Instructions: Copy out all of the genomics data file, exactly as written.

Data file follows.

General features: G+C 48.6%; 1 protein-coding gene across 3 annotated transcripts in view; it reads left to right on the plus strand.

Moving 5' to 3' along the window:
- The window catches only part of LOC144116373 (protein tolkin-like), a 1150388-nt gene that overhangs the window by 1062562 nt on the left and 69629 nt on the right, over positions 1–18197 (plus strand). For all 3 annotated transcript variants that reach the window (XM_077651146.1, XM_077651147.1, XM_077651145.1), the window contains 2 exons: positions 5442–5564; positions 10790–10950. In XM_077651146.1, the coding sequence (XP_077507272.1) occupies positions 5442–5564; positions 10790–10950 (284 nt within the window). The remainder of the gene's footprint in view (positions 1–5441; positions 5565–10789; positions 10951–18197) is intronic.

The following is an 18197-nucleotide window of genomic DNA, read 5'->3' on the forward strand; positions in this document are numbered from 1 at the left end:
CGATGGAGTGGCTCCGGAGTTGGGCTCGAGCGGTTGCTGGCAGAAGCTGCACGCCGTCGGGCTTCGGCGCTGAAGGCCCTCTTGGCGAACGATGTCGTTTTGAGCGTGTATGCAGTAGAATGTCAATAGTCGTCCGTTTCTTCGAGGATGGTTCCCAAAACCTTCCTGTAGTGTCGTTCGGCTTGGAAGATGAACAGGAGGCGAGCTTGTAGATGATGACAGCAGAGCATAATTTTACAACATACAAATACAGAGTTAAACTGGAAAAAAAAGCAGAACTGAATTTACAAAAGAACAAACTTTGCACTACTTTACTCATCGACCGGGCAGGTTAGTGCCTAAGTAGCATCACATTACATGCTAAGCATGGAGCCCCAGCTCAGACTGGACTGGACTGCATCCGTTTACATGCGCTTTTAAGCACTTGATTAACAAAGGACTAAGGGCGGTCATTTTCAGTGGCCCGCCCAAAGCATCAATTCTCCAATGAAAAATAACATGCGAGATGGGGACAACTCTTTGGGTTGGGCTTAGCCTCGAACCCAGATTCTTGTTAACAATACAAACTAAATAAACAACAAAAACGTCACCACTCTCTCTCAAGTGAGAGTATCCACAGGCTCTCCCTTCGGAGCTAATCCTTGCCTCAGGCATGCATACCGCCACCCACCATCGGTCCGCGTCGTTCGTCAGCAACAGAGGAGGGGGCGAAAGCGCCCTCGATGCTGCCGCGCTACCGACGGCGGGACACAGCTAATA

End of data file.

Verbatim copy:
General features: G+C 48.6%; 1 protein-coding gene across 3 annotated transcripts in view; it reads left to right on the plus strand.

Moving 5' to 3' along the window:
- The window catches only part of LOC144116373 (protein tolkin-like), a 1150388-nt gene that overhangs the window by 1062562 nt on the left and 69629 nt on the right, over positions 1–18197 (plus strand). For all 3 annotated transcript variants that reach the window (XM_077651146.1, XM_077651147.1, XM_077651145.1), the window contains 2 exons: positions 5442–5564; positions 10790–10950. In XM_077651146.1, the coding sequence (XP_077507272.1) occupies positions 5442–5564; positions 10790–10950 (284 nt within the window). The remainder of the gene's footprint in view (positions 1–5441; positions 5565–10789; positions 10951–18197) is intronic.

The following is an 18197-nucleotide window of genomic DNA, read 5'->3' on the forward strand; positions in this document are numbered from 1 at the left end:
CGATGGAGTGGCTCCGGAGTTGGGCTCGAGCGGTTGCTGGCAGAAGCTGCACGCCGTCGGGCTTCGGCGCTGAAGGCCCTCTTGGCGAACGATGTCGTTTTGAGCGTGTATGCAGTAGAATGTCAATAGTCGTCCGTTTCTTCGAGGATGGTTCCCAAAACCTTCCTGTAGTGTCGTTCGGCTTGGAAGATGAACAGGAGGCGAGCTTGTAGATGATGACAGCAGAGCATAATTTTACAACATACAAATACAGAGTTAAACTGGAAAAAAAAGCAGAACTGAATTTACAAAAGAACAAACTTTGCACTACTTTACTCATCGACCGGGCAGGTTAGTGCCTAAGTAGCATCACATTACATGCTAAGCATGGAGCCCCAGCTCAGACTGGACTGGACTGCATCCGTTTACATGCGCTTTTAAGCACTTGATTAACAAAGGACTAAGGGCGGTCATTTTCAGTGGCCCGCCCAAAGCATCAATTCTCCAATGAAAAATAACATGCGAGATGGGGACAACTCTTTGGGTTGGGCTTAGCCTCGAACCCAGATTCTTGTTAACAATACAAACTAAATAAACAACAAAAACGTCACCACTCTCTCTCAAGTGAGAGTATCCACAGGCTCTCCCTTCGGAGCTAATCCTTGCCTCAGGCATGCATACCGCCACCCACCATCGGTCCGCGTCGTTCGTCAGCAACAGAGGAGGGGGCGAAAGCGCCCTCGATGCTGCCGCGCTACCGACGGCGGGACACAGCTAATA